By Aarushi Sultania
A beautiful island isolated from the world; its fate obscured in wintry fog; it hangs from heaven by pashmina threads. Its valleys are quiet and people are silenced – mountains of unopened letters pile away in Agha Shahid Ali’s country without a post office.
The face of Kashmir has been marred with conflict, ever since the conception of our nation. Enduring a partition-endowed cataclysm, it is an object of a tug-of-war between two countries that only seem to tighten their hold every second. No matter who wins, it is the Kashmiri heart that breaks. It is this pain that Agha Shahid Ali carried with him. He distilled into words, his despair and dismay at the destiny of his birthplace. He did not hide away his agony, broadcasting it to the world through his intensely musical poetry. Ghazals are poems of love and loss, of beauty and agony. While Begum Akhtar sang to her beloved or her humnafas, Shahid’s Ghazals are for Kashmir. He described it in all its beauty and lamented his separation from it. These poems, governed by a certain rhythm and characterised by the repetition of a word at the end of each sentence (refrain), confer a unique lyrical quality to Agha Shahid Ali’s writing and set him out from his contemporaries. To write like him, one needs to have a deep understanding of the musicality of verses. Like Begum Akhtar, Shahid Ali emphasised every word of his poetry and drew all emotions out of them. A soul at white heat (in the words of Emily Dickinson), his passion and intensity were unmatched.
Nothing seems to have broken Shahid’s heart as much as the exodus of Kashmiri Pandits. He wrote Farewell as a love letter from a Kashmiri Muslim to a Pandit. ‘In the lake, the arms of temples and mosques are locked in each other’s reflection.’ He believed the presence of Pandits to be integral to the culture of his land and saw their absence as a symptom of the gradual demise of Kashmiri identity.
In your absence you polished me into the Enemy.
Your history gets in the way of my memory.
There is everything to forgive. You can’t forgive me.
If only somehow you could have been mine,
What would not have been possible in the world?
His poetry is garnished with melancholy and peppered with sentiment.
Army convoys all night like desert caravans:
In the smoking oil of dimmed headlights, time dissolved-all winter- its crushed fennel.
You can almost see the series of army trucks, the colour of dried green fennel, make their way through mountainous roads; such was Agha Shahid Ali’s mastery of metaphor and imagery.
He will take me to Pampore where I’ll gather flowers and run back to the taxi, stamens – How many thousands?- crushed to red varnish in my hands: I’ll shout: ‘Saffron, my payment!’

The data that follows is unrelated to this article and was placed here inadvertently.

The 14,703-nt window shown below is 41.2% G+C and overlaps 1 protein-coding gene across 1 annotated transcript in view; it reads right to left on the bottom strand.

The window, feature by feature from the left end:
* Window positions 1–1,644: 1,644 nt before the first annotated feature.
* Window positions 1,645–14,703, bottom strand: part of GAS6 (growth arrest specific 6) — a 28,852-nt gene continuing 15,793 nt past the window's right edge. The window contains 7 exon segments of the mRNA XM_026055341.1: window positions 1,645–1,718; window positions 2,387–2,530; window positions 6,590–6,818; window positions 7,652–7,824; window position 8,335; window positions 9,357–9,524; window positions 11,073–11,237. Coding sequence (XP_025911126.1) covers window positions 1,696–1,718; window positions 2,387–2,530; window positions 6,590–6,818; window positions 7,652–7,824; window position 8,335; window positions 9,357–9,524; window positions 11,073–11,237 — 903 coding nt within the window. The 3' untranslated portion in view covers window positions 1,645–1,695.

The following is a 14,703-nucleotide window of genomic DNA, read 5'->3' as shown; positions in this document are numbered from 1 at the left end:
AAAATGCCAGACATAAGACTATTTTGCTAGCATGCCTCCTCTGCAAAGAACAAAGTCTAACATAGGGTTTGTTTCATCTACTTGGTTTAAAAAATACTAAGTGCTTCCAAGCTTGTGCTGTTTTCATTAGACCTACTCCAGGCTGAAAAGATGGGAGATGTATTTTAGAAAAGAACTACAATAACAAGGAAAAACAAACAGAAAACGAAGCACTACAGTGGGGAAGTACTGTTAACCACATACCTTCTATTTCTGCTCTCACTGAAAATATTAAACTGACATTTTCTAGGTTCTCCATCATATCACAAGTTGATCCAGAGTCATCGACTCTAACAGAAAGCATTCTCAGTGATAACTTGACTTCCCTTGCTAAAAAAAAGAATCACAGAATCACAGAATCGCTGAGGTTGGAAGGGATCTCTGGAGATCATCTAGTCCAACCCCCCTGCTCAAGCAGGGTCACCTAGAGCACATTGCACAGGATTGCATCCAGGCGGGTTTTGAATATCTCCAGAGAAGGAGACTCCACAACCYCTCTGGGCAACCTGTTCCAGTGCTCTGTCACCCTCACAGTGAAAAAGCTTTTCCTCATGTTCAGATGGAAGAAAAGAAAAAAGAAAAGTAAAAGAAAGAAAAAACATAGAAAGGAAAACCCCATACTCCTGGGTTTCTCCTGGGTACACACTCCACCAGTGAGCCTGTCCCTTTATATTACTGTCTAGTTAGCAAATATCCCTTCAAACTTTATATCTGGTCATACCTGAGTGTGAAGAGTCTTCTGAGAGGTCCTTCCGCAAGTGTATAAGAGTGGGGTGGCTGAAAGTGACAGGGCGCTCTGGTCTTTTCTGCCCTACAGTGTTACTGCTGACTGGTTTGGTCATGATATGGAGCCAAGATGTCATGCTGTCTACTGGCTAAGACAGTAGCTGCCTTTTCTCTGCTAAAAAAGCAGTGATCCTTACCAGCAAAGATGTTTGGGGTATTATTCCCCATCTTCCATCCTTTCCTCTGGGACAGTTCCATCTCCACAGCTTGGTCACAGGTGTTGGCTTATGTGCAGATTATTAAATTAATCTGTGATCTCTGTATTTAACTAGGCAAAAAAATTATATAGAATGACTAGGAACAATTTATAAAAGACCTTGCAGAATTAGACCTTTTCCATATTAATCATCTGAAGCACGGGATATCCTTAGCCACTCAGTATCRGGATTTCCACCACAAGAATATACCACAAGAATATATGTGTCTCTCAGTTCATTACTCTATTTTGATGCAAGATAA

Saffron is a rare, fragrant spice grown in Kashmir, associated with Hindu religious ceremonies. ‘How many thousands?‘ Shahid asks, demanding precise numbers of the bloodshed involved in the persecution of Pandits.
Was there, we asked, a new password –
Blood, blood shaken into letters,
cruel primitive script that would erode
our saffron link to the past? Tense
with autumn, the leaves drenched olive,
fell on graveyards, crying ‘O live!’
Death is a prominent character in The Country without a Post Office. Shahid Ali painted vividly haunting and distressing pictures, etching out the most gruesome details. In an excerpt from Muharram in Srinagar, 1992, he voiced his disdain towards Delhi politicians whose unempathetic decisions influence the fate of Kashmir.
The Mansion is white, lit up with roses. He is driven
through streets in which blood flows like Husain’s*.
Our hands won’t return to us, not even mutilated, when
Death comes – thin bureaucrat – from the plains.
(*Muharram, a Muslim month of mourning is observed to mark the martyrdom of Husain, grandson of Prophet Muhammad in the Battle of Karbala.)
To a first-time viewer with even a little idea of who Agha Shahid Ali is, the cover of The Country Without A Post Office will appear to depict a stampede of fleeing Kashmiri Pandits or victims of the violence that plagues Kashmir. The poet provided a beautiful insight into this –
Their footsteps formed the paisley when Parvati, angry after a
quarrel, ran away from Shiva. He eventually caught up with her. To
commemorate their reunion, he carved the Jhelum river, as it moves
through the Vale of Kashmir, in the shape of paisley.
Paisley, a tear-drop-shaped motif that features commonly in Kashmiri textiles, becomes the symbol of Kashmiri anguish.
And you, now touching sky, deaf to her anklets
still echoing in the valley, deaf to men
Fleeing from soldiers into dead-end lanes
(Look! Their feet bleed, they leave footprints on the street
which will give up its fabric, at dusk, a carpet)
Shahid Ali’s poems are replete with religious references. For religion to be so prominently featured seems fitting, due to the status of Kashmir as a religious battleground. I See Kashmir from New Delhi at Midnight is a seemingly romantic poem from a Kashmiri Hindu girl to a Muslim boy called Rizwan, who is dead. He is mentioned again in Dear Shahid: ‘You must have heard Rizwan was killed. Rizwan: Guardian of the Gates of Paradise. Only eighteen years old.’ The death of Rizwan (an angel in the Quran) symbolises the death of all fairness and hope. It is a strong condemnation of the undemocratic torture and interrogation of innocent Kashmiri youth.
Agha Shahid Ali was unafraid and impervious to any kind of opprobrium that his work could generate. He wanted to tell his truth in clear-sounding words which would echo in the mountain valleys, down to the plains, and across the seas; his cry – Everything is finished, nothing remains.
Aarushi Sultania is a biotechnology student, passionate about film and literature. She self-
indulgently rambles about movies and books on her blog.
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